Car Shopping: How to Negotiate

Planning & Saving
on July 10, 2012

Buying a new car can be an exciting experience; however, you want to make sure that you get a good deal for the vehicle. Therefore, it is a good idea to negotiate with the seller, so you can obtain a lower price.

The dealer sets the price according to the invoice pricing. Before you choose a vehicle, it is a good idea to go online to check the Manufacturers Suggested Retail Price. Make sure you known the make, model and style of the car.

Other factors that will determine the price are advertised rebates, dealer incentives and the holdback, which are hidden rebates paid by the manufacturer straight to the dealer. Before you go into the dealership, research the numbers to see how much negotiating power you possess.

Car dealers will use all types of different approaches to get you to buy a new vehicle. They want you to make a commitment to buy before you leave the dealership. They also are under a great deal of stress to get the cars off their lot, so they will get paid.

When you walk into the dealership, you need to have the attitude that you are ready to buy today if the price is right. If the price is not right, I will walk away. That frame of mind will put some pressure on them, and they are more likely to lower the price. If they are not willing to drop the price, tell them you are going to shop around at other dealerships. You need to be patient until you get the price that you are willing to pay.

In some cases, the salesperson will be difficult. They might think that you really want to own that car, and they are gambling on that fact. If they get the sense that you love everything about the vehicle, they might play hardball. An experienced salesperson will try to use your emotions to his advantage.

Before negotiating, test-drive the vehicle. After you return to the dealership, take your time. Instead of negotiating right away, walk around the facility, go to the restroom or even get a snack from the vending machine. You do not want to get out of the car and star negotiating.

In addition, try not to act too excited about the car. If the dealer is aware of the fact that you love the color, interior or the accessories of the vehicle, he will try to play on your emotions.

One of the things that make negotiating tricky is that you do not know the dealers Least Acceptable Settlement. However, it is easy to calculate that number. Therefore, you can walk into the dealership knowing how low to go on the negotiation.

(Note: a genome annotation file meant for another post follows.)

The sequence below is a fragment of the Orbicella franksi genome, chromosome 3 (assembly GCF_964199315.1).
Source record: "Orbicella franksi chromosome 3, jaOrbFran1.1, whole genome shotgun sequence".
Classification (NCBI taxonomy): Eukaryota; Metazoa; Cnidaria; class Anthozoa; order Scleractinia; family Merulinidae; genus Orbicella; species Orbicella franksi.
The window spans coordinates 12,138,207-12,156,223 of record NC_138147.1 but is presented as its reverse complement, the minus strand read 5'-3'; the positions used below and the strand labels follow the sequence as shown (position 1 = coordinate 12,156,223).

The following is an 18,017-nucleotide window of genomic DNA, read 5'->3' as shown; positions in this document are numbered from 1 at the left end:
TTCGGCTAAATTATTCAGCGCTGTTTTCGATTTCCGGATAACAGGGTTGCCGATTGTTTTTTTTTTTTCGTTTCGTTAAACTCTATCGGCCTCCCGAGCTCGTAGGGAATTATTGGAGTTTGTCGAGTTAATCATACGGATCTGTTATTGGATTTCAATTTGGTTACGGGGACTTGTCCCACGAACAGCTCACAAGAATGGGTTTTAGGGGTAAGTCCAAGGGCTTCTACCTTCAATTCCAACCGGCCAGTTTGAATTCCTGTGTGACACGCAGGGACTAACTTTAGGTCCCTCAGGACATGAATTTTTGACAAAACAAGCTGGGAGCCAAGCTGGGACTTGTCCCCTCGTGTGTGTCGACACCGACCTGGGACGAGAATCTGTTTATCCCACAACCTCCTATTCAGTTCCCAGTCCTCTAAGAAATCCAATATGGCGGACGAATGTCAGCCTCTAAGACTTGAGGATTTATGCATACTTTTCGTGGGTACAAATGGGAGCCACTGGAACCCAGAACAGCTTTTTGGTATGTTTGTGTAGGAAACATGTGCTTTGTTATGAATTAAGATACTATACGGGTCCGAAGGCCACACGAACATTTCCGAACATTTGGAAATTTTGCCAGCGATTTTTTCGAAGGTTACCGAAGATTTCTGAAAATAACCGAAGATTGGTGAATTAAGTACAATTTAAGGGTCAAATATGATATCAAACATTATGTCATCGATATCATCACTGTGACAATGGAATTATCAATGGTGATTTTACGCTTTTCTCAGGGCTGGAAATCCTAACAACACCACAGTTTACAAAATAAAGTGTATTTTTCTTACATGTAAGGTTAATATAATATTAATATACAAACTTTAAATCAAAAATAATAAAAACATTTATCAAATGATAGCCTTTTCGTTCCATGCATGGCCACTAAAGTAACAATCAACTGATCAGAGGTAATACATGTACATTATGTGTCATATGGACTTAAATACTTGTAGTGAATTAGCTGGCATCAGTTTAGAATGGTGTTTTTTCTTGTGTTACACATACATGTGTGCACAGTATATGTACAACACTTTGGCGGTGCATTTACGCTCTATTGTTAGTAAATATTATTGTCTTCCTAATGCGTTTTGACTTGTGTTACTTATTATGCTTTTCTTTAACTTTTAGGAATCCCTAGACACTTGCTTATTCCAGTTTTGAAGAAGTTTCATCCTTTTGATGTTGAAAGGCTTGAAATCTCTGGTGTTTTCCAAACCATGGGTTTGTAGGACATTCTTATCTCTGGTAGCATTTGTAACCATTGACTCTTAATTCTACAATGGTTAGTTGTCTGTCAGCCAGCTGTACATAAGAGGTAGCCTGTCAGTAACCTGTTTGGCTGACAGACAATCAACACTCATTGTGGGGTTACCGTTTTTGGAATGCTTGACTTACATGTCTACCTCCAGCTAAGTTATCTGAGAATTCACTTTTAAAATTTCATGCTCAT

It is even possible to begin negotiations from your home. You need to obtain email quotes on the car you would like to purchase. This will also alert the dealer that you are willing to do your homework before purchasing the car. Once you receive the email quotes, you can call the dealer who sent you the quotes. In some cases, they will call you; however, before you speak to them, make sure you are prepared. By talking to them by phone, you can establish yourself as a customer and verify the quote. You can then make an appointment to visit the dealership. It is not wise to tell one dealer what a quote from another dealer was.

Before you go to the dealership, make sure that you print out copies of invoice prices. You also need to determine how much you are willing to pay for the car. Do not pay more than what you can afford. If the dealer does not offer you the price that you want, be willing to walk away.

After you test-drive the vehicle, you are then ready to make your offer. While the dealer is thinking about your offer, be patient and wait for his response. In most cases, the dealer will tell you that your offer is too low, and they will counteroffer. You can then counteroffer his deal if you wish. When you counteroffer, make sure you raise the offer in small amounts of money. Once you have reached your limit, either they will agree to that price, or you tell them that you will do business elsewhere.

Before you go into the dealership, it might also be wise to be preapproved for a loan. If you walk in with the financing in order, the dealer knows that you are prepared to buy if the price is right. If the price is not right, you will go to another dealership.

You might think that negotiating is too much of a hassle; however, it will be worth it when you sign the paperwork for a great price. A lower price will mean lower monthly payments and a better interest rate, so negotiate the price and leave the dealership with your brand new car.

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